By Christine MacCracken, Janssen Pharmaceuticals
In recent years, engaging with patients has increasingly been incorporated into various stages of drug development and related initiatives. Obtaining the “voice of the patient” is something that, fortunately, seems to be moving toward a standard; however, there is always room for improvement to ensure this is not a “check box” but rather a true collaboration where feedback is not only heard but heeded.
Meaningful engagement, regardless of with whom we are interacting, is dependent upon essential communication skills we all should ideally be able to expect. Managing expectations, listening more than speaking, and closing loops require our ability to create an atmosphere where candor is welcome regardless of what we hear. The same holds true for engaging with patients. One of the best pieces of feedback I’ve ever received from a patient was, “That has too many words and makes no sense.” This patient advocate saw immediately what I couldn’t because I was too close to the item under development. The critique was 100% accurate. So, we worked together to make it sensible and, of course, fewer words.
Recently, Patient Strategies & Solutions (PS&S) in the Janssen Pharmaceutical Companies of Johnson within the Office of the Chief Medical Officer (OCMO), had the privilege of working with patients and advocacy groups to co-create a resource about expanded access for patients and caregivers. Expanded access, also known as compassionate use or other terms depending upon where you live in the world, is a potential treatment pathway whereby a physician may request access to an investigational medicine on behalf of a seriously ill patient. In addition to being seriously ill, the patient must also have exhausted all available commercial treatment options and be ineligible to participate in a clinical trial, the preferred route for access to investigational medicines.
Just as terminology may vary country to country, so, too, does the amount of information available on the expanded access pathway. Patients outside of the United States have shared with us their challenges in not only discerning if expanded access is an option in their country, but also how the request process works. If one is in the position of needing to find information on expanded access, it is likely that time may be a precious commodity. Fruitless searches for the information will only heighten a patient’s uncertainty at a time when speed and clarity are essential.
PS&S set out to fill that information gap and collaborated with Bionical Emas, patients, and patient representatives to create a first-of-its-kind Guide to Expanded Access. And, as with most items very much worth doing, our goals were straightforward but not necessarily easily accomplished. Identifying the most relevant information and then validating with patients what was indeed most important to them was the top priority. Once the key pieces of information were culled, we needed to make sure we maintained the intent and spirit of the language while making it people-friendly.
Together, we set to work identifying and extracting information for 28 European countries and Canada. It was a significant effort and we eventually focused on nine key questions and answers from patients. Europe has many health authorities with varying requirements regarding expanded access, so navigating this pathway can be tricky. The first question addressed for each country was, “Is expanded access an option for me in my country?” Because expanded access is not available in every country, the team thought it was critical to answer this question up front so patients could pursue other avenues, as appropriate. Understanding what is not available is equally, if not more important, as knowing what is available.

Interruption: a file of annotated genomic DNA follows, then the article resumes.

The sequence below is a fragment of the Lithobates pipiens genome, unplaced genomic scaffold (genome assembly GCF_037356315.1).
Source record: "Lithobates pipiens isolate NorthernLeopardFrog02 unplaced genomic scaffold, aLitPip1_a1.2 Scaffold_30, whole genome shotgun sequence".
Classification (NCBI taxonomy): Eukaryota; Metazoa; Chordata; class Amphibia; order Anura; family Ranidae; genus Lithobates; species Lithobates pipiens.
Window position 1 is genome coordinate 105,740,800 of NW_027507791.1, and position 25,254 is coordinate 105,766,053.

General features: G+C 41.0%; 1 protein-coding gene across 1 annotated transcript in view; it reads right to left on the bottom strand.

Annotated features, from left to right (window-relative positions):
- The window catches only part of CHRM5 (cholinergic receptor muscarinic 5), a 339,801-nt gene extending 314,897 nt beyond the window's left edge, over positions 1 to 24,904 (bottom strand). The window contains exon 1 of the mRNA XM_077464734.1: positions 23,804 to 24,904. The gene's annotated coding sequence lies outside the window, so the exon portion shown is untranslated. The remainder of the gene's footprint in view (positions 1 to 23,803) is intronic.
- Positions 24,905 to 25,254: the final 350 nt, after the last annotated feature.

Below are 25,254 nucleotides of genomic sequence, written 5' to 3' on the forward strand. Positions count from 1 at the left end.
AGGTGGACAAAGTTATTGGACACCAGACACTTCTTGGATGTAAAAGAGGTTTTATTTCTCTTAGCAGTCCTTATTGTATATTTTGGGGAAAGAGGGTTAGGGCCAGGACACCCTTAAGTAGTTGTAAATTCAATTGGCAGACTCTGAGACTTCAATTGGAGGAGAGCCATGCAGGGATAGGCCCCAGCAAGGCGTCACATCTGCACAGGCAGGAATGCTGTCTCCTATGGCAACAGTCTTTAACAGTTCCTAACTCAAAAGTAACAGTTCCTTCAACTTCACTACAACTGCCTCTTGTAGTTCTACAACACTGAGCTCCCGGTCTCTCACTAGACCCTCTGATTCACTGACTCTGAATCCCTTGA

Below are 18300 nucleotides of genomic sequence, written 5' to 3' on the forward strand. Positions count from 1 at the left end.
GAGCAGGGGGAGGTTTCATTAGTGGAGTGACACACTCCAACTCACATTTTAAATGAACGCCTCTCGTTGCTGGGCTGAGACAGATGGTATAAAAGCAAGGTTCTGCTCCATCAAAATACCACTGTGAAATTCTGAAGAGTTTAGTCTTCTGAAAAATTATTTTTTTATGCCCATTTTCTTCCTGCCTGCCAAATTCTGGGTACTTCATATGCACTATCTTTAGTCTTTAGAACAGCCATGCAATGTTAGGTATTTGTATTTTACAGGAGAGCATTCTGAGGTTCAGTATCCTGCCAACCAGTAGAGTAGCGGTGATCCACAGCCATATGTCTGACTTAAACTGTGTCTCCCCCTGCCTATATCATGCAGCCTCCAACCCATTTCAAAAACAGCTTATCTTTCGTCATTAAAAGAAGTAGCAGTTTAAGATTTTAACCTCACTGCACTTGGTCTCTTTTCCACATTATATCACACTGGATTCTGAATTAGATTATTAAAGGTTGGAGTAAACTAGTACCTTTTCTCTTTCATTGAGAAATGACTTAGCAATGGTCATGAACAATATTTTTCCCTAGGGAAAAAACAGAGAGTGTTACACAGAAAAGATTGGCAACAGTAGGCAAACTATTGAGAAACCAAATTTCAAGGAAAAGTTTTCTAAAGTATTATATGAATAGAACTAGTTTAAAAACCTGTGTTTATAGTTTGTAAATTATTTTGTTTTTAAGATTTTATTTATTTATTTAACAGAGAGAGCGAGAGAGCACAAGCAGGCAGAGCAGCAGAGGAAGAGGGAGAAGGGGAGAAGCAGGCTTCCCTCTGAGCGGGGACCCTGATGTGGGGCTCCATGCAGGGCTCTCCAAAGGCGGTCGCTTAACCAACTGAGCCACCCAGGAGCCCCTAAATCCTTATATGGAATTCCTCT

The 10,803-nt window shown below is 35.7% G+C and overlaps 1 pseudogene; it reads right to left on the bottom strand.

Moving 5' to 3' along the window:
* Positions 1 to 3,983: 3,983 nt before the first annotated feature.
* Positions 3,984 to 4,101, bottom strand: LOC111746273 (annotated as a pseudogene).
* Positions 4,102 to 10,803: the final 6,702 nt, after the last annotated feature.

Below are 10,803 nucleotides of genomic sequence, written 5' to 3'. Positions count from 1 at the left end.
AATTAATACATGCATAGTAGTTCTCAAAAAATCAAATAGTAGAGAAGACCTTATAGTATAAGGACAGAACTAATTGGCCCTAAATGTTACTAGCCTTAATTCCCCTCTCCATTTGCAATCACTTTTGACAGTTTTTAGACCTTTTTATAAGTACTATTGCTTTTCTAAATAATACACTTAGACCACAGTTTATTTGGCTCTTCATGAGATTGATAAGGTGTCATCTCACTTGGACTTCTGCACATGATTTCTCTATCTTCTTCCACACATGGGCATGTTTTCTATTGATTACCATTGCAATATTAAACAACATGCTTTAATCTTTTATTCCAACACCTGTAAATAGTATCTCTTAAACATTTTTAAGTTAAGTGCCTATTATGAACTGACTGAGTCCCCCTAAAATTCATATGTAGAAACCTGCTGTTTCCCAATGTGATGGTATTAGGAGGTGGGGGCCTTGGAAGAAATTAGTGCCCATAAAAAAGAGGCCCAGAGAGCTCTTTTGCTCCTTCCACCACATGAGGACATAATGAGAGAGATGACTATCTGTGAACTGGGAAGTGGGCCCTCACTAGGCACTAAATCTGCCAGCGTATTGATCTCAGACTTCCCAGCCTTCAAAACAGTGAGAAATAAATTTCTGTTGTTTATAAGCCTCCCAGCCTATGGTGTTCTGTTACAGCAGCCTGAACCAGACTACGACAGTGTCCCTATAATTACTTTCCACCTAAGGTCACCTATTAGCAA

The result is a tool we hope will begin to bridge the educational and information gap for patients, caregivers, and providers in need of information about expanded access. The Guide to Expanded Access has been shared with a wide array of patient groups and is available on Janssen.com to anyone interested in learning more. While we are proud of this tool, continued feedback from users is essential and we encourage the patient community to share their feedback on the Guide to Expanded Access at PAASupport@its.jnj.com.
As previously mentioned, meaningfully engaging with patients is moving toward being a standard practice which is mutually beneficial for patients and the pharmaceutical-biotech industry. Remembering patients are people first helps us keep their needs front and center. Like any other relationship and discussion, we all want to be heard. Some readers in the United States and Canada may be familiar with Mr. Rogers, a beloved children’s television show host who taught kids how to be caring. Listening is a key skill he encouraged.
“More and more I've come to understand that listening is one of the most important things we can do for one another. Whether the other be an adult or a child, our engagement in listening to who that person is can often be our greatest gift. Whether that person is speaking or playing or dancing, building or singing or painting, if we care, we can listen.” — Fred Rogers
We will continue to candidly discuss the Guide to Expanded Access with patients to ensure the tool remains useful and relevant. Even if the feedback is, “That has too many words and makes no sense.” We care. We are listening. Let’s talk. That’s what patient engagement is all about.
About The Author:
Christine MacCracken, MSHEd, BSN, is senior director and head of patient strategies & solutions in the Global Medical Organization, Office of the Chief Medical Officer, at Janssen Pharmaceuticals. In this role, she is responsible for developing and implementing patient-centered programs to support and elevate critical needs of people around the world. She is an advocate for patients and operates by the tenet that “every patient is a person first.”